ATLANTIC CITY (September 15, 2019) – Casino Reinvestment Development Authority board members have been doing some soul searching lately as they look for ways to help Atlantic City using their reduced, but still sizable, funds.
It can be frustrating to watch a 40-year-old organization that still hasn’t found its higher purpose, but the recent internal debates among CRDA members are still preferred to the past, free-spending ways. It’s also worthwhile work that needs to be done if the authority is ever to accomplish its mission of redeveloping Atlantic City into a first-class community for its residents and visitors.
Recent CRDA decisions, such as cutting the financial lifeline to the Miss America Organization and the rethinking of a plan to spend $10.5 million renovating Jim Whelan Boardwalk Hall as office space for the Atlantic City Board of Education, show a maturation in the board’s thinking.
These tough calls have not come without struggle and growing pains.
Recently, some among CRDA officials have suggested the authority needs more avenues to spend its money. Currently CRDA’s luxury tax revenue — collected on hotel rooms, alcohol and ticket sales — must be focused on marketing, debt service, maintenance and construction at Jim Whelan Boardwalk Hall and the Atlantic City Convention Center.
That seems unnecessarily narrow. The CRDA should look to the original law that created it:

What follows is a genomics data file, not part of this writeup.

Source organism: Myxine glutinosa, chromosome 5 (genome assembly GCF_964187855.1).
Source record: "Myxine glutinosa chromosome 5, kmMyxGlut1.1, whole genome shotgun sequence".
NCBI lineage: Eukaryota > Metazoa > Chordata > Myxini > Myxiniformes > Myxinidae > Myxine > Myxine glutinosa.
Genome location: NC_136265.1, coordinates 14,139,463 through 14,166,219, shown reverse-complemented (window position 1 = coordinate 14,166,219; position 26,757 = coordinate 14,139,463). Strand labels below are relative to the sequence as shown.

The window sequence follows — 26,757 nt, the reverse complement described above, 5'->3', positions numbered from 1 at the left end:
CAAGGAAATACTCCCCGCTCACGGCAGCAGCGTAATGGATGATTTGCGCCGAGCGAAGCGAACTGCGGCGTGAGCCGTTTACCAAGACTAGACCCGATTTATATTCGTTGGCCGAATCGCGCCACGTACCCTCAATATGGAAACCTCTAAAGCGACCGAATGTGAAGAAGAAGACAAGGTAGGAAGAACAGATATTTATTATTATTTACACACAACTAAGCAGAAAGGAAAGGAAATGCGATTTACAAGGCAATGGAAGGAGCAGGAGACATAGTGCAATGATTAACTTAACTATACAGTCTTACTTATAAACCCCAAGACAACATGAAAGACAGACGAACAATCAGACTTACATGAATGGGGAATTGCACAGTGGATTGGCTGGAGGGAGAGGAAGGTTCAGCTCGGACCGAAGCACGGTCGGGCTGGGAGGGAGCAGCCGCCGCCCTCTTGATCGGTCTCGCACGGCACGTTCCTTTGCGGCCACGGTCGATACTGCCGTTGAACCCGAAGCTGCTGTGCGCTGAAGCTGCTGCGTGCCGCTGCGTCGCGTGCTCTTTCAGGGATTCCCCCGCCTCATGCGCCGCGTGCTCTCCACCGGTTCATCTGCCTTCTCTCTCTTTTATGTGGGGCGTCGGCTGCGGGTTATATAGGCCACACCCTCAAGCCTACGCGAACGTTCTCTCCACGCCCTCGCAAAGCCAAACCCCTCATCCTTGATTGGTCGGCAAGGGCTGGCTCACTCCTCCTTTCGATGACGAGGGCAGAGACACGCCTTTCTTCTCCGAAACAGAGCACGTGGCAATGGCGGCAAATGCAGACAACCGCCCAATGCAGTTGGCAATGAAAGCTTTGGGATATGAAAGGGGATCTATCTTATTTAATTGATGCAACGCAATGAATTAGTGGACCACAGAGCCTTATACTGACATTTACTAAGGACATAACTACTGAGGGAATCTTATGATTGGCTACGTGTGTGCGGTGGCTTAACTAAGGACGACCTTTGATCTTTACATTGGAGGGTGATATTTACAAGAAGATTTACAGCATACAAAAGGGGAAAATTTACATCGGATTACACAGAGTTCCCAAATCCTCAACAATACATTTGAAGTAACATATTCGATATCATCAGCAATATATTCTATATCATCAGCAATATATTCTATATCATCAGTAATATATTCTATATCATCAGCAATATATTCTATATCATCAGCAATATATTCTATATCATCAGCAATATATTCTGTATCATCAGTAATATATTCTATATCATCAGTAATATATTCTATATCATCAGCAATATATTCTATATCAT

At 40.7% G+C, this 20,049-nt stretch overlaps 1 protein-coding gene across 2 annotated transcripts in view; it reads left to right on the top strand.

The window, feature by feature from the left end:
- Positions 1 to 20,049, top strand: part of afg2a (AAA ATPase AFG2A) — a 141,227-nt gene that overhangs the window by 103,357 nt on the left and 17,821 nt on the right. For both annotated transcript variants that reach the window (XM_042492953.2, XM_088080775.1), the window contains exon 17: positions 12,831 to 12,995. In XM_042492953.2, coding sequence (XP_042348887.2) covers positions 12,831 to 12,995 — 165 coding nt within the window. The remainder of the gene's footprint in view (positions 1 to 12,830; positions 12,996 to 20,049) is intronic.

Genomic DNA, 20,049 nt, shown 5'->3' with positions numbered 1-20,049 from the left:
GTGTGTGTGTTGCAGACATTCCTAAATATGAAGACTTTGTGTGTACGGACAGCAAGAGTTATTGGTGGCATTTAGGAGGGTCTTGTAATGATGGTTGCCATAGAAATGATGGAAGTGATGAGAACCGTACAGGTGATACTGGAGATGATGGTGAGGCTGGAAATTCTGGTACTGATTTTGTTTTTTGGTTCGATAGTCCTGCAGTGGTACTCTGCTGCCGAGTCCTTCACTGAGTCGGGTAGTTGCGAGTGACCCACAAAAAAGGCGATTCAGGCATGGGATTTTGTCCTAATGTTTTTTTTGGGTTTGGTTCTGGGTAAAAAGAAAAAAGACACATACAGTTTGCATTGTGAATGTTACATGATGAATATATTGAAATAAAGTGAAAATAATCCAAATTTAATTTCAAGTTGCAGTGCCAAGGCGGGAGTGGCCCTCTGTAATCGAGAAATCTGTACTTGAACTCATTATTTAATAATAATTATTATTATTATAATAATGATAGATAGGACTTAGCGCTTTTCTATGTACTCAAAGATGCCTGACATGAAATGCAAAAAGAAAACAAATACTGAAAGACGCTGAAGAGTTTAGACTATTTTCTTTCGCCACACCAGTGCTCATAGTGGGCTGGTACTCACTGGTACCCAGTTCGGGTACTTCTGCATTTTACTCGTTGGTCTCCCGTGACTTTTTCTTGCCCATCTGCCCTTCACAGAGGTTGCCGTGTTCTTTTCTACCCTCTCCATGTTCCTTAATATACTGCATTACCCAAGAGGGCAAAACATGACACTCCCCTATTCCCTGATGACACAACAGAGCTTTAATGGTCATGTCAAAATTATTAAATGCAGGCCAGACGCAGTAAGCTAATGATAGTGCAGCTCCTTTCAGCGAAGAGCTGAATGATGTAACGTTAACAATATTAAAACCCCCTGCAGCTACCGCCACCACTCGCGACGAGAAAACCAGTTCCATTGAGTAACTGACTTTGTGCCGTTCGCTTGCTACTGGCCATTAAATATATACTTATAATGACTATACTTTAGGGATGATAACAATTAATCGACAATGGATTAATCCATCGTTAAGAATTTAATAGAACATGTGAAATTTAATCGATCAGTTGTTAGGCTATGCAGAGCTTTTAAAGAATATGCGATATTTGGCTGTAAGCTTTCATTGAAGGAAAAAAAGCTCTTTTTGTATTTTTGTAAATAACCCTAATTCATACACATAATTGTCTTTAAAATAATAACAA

NJSA 5:12-160 – “The purposes of the Casino Reinvestment Development Authority shall be to: a) maintain public confidence in the casino gaming industry as a unique tool of urban redevelopment for the city of Atlantic City and to directly facilitate the redevelopment of existing blighted areas and to address the pressing social and economic needs of the residents of the city of Atlantic City and the State of New Jersey by providing eligible projects in which licensees shall invest.”
The section goes on for 13 more letters, spelling out a wide array of options for the authority to do its work, whether it’s creating entertainment complexes, building housing or fixing roads.
What CRDA’s board may require is some more focus, so as to know where to put its attention.
Board member Howard Kyle recently summarized the frustration many have had with the authority’s shotgun approach to development.
“I want to see a clear set of what our priorities are organizationally — what our vision is and what we hope to accomplish,” said Kyle, who is also chief of staff for Atlantic County. “Then we can make a plan and get it done.”
Otherwise, Kyle said, “everything is a one-off.”
“Someone comes in with an idea that sounds great, we say ‘Let’s do it.’ It’s why nothing congeals into an economic whole with some kind of power.”
That is a very cogent statement, and we’re happy to hear it expressed among CRDA’s stakeholders. The board is asking more of the right questions before spending.